Why I no longer view Western political thought as a 'canon'
When I started at university in the UK, political theory meant studying a very particular canon, taught by a very particular type of scholar. In recent years, calls for the need to change how we think about and teach international relations and politics have started to gain traction. It is about time.
It is difficult for most of us to see ourselves in 'the canon' and to feel that our stories are being represented there.
I have always enjoyed teaching. Like many early career scholars, I drew on the experiences of the people who had taught me to initially shape how I thought about modules. Yet it is only in the past few years – since I have started to critically engage with my own experiences – that I have felt uncomfortable with the material that I once taught. I have come to recognise that “the canon” is both exclusionary and silencing.
I think that I have found my voice and my home in a collection of texts that rebels against mainstream understandings of what political theory should be. This has taken time, during which I struggled with my academic demons and feelings of inadequacy. I did not find myself in the scholars I was reading until I was a number of years into my PhD.
Having rethought my approach to scholarship and teaching, I consider the following three elements important: the role that students are asked to play in sourcing the literature that they engage with; the type of work and scholars that we celebrate in the public eye and the reading lists and teaching methods that we present to students.
I no longer believe that it is my role to provide students with key scholars to engage with in a way that suggests it is an exhaustive list of what and who matters.
It is this approach that leads us to a situation where students believe there is a 'canon' that they should celebrate. There isn’t. There are diverse perspectives that span the globe both temporally and geographically. Reading Plato will not tell you more about the contemporary world than reading Audre Lorde. In fact, it will tell you a lot less.
Understanding Machiavelli should not be deemed a priority over engaging with the ideas of bell hooks or Frantz Fanon. The ideas included in the “history of Western political thought” mentality are no more valuable or inspiring than the history of those voices silenced and oppressed by them.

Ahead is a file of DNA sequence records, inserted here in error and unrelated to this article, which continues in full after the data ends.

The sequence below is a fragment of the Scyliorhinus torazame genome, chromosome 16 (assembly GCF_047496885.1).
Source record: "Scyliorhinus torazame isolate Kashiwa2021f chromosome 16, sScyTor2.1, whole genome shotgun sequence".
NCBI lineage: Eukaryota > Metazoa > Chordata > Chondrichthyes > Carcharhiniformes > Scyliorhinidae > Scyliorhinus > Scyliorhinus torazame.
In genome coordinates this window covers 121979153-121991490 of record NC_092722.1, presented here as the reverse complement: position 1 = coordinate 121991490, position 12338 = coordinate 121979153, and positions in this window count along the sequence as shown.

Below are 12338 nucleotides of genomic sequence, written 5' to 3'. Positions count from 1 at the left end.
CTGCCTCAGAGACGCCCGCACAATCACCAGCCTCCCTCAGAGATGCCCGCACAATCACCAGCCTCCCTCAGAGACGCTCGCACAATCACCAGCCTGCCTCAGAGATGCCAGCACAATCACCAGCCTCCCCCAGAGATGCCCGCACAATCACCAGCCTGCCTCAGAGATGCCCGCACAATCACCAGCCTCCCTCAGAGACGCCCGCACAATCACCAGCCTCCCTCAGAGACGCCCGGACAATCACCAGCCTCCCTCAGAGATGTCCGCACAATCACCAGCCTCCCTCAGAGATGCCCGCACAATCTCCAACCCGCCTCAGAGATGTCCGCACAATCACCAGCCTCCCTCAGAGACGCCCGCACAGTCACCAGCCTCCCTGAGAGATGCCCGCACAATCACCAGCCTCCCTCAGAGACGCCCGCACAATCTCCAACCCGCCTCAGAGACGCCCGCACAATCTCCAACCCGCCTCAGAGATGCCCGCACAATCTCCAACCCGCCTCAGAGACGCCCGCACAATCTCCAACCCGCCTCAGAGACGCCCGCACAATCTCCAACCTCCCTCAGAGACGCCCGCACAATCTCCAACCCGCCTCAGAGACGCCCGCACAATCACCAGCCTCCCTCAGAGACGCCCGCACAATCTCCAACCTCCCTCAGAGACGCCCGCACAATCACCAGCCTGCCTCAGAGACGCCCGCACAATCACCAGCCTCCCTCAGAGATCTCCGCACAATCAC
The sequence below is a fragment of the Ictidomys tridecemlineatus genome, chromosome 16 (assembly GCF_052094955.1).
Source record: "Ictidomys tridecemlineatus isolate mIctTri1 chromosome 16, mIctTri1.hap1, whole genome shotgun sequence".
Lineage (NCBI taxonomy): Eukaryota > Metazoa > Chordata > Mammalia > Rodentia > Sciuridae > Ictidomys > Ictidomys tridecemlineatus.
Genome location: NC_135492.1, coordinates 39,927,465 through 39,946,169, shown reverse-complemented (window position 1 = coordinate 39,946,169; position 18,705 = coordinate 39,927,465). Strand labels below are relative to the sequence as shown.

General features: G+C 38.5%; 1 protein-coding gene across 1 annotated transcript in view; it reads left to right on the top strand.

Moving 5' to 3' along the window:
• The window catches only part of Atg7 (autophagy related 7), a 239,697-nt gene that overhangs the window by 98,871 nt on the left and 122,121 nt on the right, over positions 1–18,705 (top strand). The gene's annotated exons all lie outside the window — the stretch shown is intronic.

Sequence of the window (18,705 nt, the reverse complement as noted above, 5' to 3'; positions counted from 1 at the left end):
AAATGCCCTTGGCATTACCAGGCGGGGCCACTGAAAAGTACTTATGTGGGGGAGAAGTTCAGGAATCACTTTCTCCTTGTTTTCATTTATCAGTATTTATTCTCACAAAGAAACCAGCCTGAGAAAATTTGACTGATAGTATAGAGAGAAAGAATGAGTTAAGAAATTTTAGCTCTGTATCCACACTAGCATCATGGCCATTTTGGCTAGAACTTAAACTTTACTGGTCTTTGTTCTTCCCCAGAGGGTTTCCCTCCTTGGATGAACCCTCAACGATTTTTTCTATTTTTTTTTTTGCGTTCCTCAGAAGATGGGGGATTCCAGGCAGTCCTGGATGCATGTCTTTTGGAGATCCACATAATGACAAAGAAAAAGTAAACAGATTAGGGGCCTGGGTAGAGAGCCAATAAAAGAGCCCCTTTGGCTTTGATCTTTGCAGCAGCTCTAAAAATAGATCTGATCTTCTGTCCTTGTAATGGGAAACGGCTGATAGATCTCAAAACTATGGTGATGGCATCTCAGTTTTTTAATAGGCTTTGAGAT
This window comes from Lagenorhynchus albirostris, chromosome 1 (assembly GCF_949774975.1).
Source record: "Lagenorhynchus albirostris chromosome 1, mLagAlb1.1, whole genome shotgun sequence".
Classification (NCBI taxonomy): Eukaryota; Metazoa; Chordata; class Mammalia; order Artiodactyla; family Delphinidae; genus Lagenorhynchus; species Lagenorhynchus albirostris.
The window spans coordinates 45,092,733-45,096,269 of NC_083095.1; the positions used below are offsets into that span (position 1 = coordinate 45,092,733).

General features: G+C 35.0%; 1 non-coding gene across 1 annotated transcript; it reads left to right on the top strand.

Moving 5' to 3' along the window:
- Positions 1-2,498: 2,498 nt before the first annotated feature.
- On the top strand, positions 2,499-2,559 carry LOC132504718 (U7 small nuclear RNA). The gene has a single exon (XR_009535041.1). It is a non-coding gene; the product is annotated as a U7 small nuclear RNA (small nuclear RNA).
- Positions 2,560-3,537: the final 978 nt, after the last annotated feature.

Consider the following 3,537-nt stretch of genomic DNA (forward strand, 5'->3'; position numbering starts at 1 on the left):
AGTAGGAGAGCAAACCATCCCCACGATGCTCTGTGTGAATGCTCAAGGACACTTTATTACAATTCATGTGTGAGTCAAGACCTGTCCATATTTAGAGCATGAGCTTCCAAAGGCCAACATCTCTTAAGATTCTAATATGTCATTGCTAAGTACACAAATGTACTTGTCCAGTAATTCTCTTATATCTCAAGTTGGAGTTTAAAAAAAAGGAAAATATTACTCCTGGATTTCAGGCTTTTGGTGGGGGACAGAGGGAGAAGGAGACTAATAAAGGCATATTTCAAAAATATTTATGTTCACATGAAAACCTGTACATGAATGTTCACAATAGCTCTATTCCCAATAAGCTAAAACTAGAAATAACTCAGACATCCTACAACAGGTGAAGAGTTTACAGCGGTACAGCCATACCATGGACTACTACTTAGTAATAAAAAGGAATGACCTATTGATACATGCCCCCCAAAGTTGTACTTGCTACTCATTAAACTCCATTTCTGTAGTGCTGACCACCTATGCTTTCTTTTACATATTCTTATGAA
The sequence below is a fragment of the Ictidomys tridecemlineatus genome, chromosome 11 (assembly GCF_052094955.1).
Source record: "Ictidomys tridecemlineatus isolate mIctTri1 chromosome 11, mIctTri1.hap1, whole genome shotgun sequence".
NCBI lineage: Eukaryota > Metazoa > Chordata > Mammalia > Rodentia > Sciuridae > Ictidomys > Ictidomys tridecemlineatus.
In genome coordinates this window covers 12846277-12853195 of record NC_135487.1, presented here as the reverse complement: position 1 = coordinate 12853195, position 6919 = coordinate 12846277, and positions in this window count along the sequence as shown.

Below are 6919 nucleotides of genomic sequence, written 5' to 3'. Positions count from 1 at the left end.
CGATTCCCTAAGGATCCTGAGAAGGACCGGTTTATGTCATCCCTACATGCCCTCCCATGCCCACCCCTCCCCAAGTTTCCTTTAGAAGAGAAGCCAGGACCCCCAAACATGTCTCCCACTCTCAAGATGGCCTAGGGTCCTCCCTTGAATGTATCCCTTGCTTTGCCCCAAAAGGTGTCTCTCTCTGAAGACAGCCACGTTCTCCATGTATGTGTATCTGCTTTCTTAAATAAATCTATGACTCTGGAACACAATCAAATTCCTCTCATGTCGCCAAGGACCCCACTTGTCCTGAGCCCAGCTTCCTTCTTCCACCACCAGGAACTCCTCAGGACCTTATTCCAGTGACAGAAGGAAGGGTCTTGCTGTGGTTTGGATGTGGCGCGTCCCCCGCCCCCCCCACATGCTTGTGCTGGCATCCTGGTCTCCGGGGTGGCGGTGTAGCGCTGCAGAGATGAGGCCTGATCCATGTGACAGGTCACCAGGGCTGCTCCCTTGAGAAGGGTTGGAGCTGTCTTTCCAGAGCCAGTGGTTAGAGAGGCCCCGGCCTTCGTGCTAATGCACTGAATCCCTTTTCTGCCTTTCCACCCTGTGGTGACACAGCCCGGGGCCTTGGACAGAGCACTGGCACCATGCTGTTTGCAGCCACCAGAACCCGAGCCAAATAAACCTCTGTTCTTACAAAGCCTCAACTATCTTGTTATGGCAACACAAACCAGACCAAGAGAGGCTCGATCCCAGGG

We owe it to our students to ask them to prepare the source material for seminars against a backdrop of support and skill development that enables them to challenge the perceptions of who counts as political theorists and philosophers.
We can still use 'the canon' (whatever that really means), but as a jumping-off point: a vehicle to magnify voices and lessons that have been forcibly disappeared by a sense of misplaced supremacy.
This is the role that we as teachers should be playing – to foster passion in students by encouraging them to find their own sources and to think about our lectures and reading lists in a way that celebrates traditionally marginalised voices.
We also must recognise that for a long time it has been the way that we teach and the voices we have magnified that have furthered that oppression and marginalisation.
The scholars that inspire me are not the scholars that I learned about when I was 18 or that I was encouraged to find for myself at that time. I wish that they were. However, they will be the scholars my students read and digest, who ask them questions and inspire them to respond in creative ways.
They will hear the voices of Audre Lorde, of bell hooks, of Edward Said, of Sara Ahmed, of Frantz Fanon and learn to understand why anger in politics matters.
- This article was originally published on the Times Higher Education blog
- Find out more about studying politics at Liverpool